Optimising the yield of Douglas-fir with an appropriate thinning regimeEuropean Journal of Forest Research

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Authors
Jean-Philippe Schütz, Peter Lukas Ammann, Andreas Zingg
Year
2015
DOI
10.1007/s10342-015-0865-3
Subject
Forestry / Plant Science

Text

ORIGINAL PAPER

Optimising the yield of Douglas-fir with an appropriate thinning regime

Jean-Philippe Schu¨tz • Peter Lukas Ammann •

Andreas Zingg

Received: 16 October 2014 / Revised: 12 December 2014 / Accepted: 12 January 2015 / Published online: 28 January 2015  Springer-Verlag Berlin Heidelberg 2015

Abstract Aim of this study was to determine the longterm effects of thinning regime with different intensities on the stand and tree social classes development, particularly regarding the old question of compensative effect between stocking and girth improvement using the example of

Douglas-fir. Data provide from a thinning experiment in one site of Swiss Central Plateau, from age 11 until 41 years containing six treatment variants (three planting densities and two level of stand density) repeatedly measured six times, as well as from seven permanent yield plots times series aged between 17 and 127 years. We present as well the real observed characteristics in term of stem numbers distribution, diameter increment per d.b.h. categories, as results from simulation over the whole production time until 105 years with an appropriate growth simulator, in terms of net value increment (MAIv). Our results show that the effect of thinning works mainly on the social medium categories, in terms of number and girth improvement. Social dominant trees are more or less untouched by thinning, demonstrating that there are in every stand a quite important number of self-dominating trees which do not need particular silvicultural help to maintain their dominant status in the upper storey. The expected compensation between stem number reduction and girth improvement shows that the remaining stand density is determinant on the net value level. The so-called mass effect seems really more effective. The best way to improve a stand value appears to be artificial pruning.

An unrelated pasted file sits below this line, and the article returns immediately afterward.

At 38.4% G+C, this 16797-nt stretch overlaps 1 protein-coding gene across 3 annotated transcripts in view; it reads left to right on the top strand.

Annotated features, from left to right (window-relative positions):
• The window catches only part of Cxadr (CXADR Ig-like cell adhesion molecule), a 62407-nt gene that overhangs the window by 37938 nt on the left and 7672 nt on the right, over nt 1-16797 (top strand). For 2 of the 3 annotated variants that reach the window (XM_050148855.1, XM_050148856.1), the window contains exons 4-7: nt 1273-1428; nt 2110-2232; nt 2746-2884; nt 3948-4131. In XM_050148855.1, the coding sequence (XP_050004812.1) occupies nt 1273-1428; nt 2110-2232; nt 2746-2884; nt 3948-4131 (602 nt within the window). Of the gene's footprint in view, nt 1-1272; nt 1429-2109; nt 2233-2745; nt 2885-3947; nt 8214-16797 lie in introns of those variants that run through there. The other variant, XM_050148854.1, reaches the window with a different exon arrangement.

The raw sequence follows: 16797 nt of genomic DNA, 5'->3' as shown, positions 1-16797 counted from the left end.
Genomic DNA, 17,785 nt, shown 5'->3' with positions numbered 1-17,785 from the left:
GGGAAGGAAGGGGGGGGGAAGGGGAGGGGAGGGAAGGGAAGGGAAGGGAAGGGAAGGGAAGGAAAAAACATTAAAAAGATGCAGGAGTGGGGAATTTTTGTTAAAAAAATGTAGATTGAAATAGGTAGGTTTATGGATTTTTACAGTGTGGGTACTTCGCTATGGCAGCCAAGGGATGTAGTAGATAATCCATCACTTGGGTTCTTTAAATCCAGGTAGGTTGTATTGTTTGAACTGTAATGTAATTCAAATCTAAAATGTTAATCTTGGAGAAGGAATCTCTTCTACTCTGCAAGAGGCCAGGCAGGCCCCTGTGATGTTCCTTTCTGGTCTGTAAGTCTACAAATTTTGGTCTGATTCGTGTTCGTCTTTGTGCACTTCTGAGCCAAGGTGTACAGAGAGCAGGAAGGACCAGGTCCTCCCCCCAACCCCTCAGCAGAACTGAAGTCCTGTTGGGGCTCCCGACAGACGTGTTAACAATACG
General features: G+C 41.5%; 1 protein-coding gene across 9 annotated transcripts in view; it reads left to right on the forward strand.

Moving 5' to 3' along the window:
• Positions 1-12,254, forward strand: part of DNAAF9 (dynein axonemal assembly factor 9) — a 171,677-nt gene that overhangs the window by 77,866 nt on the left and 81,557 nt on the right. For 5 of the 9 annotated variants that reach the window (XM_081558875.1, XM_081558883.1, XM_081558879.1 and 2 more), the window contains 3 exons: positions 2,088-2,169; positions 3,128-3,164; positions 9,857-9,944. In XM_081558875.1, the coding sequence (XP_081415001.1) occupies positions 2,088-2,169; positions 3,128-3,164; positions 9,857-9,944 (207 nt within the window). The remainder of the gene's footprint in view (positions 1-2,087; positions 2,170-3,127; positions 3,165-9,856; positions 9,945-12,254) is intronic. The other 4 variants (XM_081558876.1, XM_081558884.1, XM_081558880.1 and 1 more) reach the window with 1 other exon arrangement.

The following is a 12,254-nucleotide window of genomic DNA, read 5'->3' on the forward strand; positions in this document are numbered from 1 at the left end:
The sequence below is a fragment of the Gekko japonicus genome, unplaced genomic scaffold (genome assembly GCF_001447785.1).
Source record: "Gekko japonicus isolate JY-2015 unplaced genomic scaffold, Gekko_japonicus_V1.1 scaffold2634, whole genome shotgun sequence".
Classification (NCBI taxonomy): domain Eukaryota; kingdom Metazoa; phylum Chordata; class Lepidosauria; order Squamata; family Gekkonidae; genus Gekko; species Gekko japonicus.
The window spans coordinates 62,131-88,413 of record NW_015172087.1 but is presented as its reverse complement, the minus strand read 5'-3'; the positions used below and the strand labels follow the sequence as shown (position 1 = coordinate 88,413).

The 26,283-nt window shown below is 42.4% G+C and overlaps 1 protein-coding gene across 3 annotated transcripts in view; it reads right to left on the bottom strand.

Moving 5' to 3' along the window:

Because a thinning regime should not consider only the economic productivity but take in account risk, stability and resilience and particularly the way of renewal, we suggest a way for optimising the thinning regime combining effect of biological rationalisation and risks.

Keywords Optimal thinning  Yield productivity 

Rotation  Douglas-fir  Pruning  Plenterring

Introduction

Regularly applied thinning is one of the most common silvicultural interventions, at least in temperate Central

Europe. Historically, thinning was first conceived as the advance harvesting of trees which would otherwise have been likely to die out because of overcrowding. This led, particularly in German silviculture to so-called thinning from below concepts, where essentially socially low individual trees are removed. Another thinning concept, top thinning, where taller trees are removed, coupled with vigourous interventions, was proposed in the wake of the